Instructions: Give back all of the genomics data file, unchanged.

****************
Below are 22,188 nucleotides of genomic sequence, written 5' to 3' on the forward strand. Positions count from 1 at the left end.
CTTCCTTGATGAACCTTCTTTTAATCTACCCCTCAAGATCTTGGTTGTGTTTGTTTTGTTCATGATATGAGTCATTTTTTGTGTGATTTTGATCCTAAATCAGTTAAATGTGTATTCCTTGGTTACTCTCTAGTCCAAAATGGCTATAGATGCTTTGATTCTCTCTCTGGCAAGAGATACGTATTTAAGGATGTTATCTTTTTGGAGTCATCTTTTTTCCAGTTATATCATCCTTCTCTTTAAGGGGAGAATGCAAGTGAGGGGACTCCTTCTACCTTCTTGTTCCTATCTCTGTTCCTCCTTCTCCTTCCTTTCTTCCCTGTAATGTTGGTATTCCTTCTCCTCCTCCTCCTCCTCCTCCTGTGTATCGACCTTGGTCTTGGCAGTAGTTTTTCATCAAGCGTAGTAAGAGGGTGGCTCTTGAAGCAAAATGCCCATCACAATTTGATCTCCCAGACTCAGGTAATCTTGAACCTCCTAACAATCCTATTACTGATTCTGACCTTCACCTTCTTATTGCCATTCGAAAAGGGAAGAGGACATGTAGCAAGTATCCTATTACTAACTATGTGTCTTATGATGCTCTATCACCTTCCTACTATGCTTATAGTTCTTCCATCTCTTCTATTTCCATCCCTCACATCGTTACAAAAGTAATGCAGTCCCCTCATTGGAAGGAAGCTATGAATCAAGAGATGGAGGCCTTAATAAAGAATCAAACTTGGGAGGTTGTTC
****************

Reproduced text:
Below are 22,188 nucleotides of genomic sequence, written 5' to 3' on the forward strand. Positions count from 1 at the left end.
CTTCCTTGATGAACCTTCTTTTAATCTACCCCTCAAGATCTTGGTTGTGTTTGTTTTGTTCATGATATGAGTCATTTTTTGTGTGATTTTGATCCTAAATCAGTTAAATGTGTATTCCTTGGTTACTCTCTAGTCCAAAATGGCTATAGATGCTTTGATTCTCTCTCTGGCAAGAGATACGTATTTAAGGATGTTATCTTTTTGGAGTCATCTTTTTTCCAGTTATATCATCCTTCTCTTTAAGGGGAGAATGCAAGTGAGGGGACTCCTTCTACCTTCTTGTTCCTATCTCTGTTCCTCCTTCTCCTTCCTTTCTTCCCTGTAATGTTGGTATTCCTTCTCCTCCTCCTCCTCCTCCTCCTGTGTATCGACCTTGGTCTTGGCAGTAGTTTTTCATCAAGCGTAGTAAGAGGGTGGCTCTTGAAGCAAAATGCCCATCACAATTTGATCTCCCAGACTCAGGTAATCTTGAACCTCCTAACAATCCTATTACTGATTCTGACCTTCACCTTCTTATTGCCATTCGAAAAGGGAAGAGGACATGTAGCAAGTATCCTATTACTAACTATGTGTCTTATGATGCTCTATCACCTTCCTACTATGCTTATAGTTCTTCCATCTCTTCTATTTCCATCCCTCACATCGTTACAAAAGTAATGCAGTCCCCTCATTGGAAGGAAGCTATGAATCAAGAGATGGAGGCCTTAATAAAGAATCAAACTTGGGAGGTTGTTC